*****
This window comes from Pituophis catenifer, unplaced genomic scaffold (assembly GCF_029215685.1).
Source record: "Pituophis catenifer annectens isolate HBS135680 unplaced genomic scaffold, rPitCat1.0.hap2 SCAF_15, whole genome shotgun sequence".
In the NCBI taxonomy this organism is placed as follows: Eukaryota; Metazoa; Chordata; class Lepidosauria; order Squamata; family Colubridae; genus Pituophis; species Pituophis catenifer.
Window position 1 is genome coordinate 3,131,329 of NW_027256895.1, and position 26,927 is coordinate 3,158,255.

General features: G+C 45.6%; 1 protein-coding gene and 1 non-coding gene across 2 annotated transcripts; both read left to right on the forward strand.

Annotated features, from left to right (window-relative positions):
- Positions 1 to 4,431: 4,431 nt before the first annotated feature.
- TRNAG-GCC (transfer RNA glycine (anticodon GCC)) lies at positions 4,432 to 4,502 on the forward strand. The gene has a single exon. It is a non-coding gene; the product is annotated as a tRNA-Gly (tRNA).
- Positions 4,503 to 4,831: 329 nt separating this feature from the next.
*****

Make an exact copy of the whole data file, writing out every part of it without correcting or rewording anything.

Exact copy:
This window comes from Pituophis catenifer, unplaced genomic scaffold (assembly GCF_029215685.1).
Source record: "Pituophis catenifer annectens isolate HBS135680 unplaced genomic scaffold, rPitCat1.0.hap2 SCAF_15, whole genome shotgun sequence".
In the NCBI taxonomy this organism is placed as follows: Eukaryota; Metazoa; Chordata; class Lepidosauria; order Squamata; family Colubridae; genus Pituophis; species Pituophis catenifer.
Window position 1 is genome coordinate 3,131,329 of NW_027256895.1, and position 26,927 is coordinate 3,158,255.

General features: G+C 45.6%; 1 protein-coding gene and 1 non-coding gene across 2 annotated transcripts; both read left to right on the forward strand.

Annotated features, from left to right (window-relative positions):
- Positions 1 to 4,431: 4,431 nt before the first annotated feature.
- TRNAG-GCC (transfer RNA glycine (anticodon GCC)) lies at positions 4,432 to 4,502 on the forward strand. The gene has a single exon. It is a non-coding gene; the product is annotated as a tRNA-Gly (tRNA).
- Positions 4,503 to 4,831: 329 nt separating this feature from the next.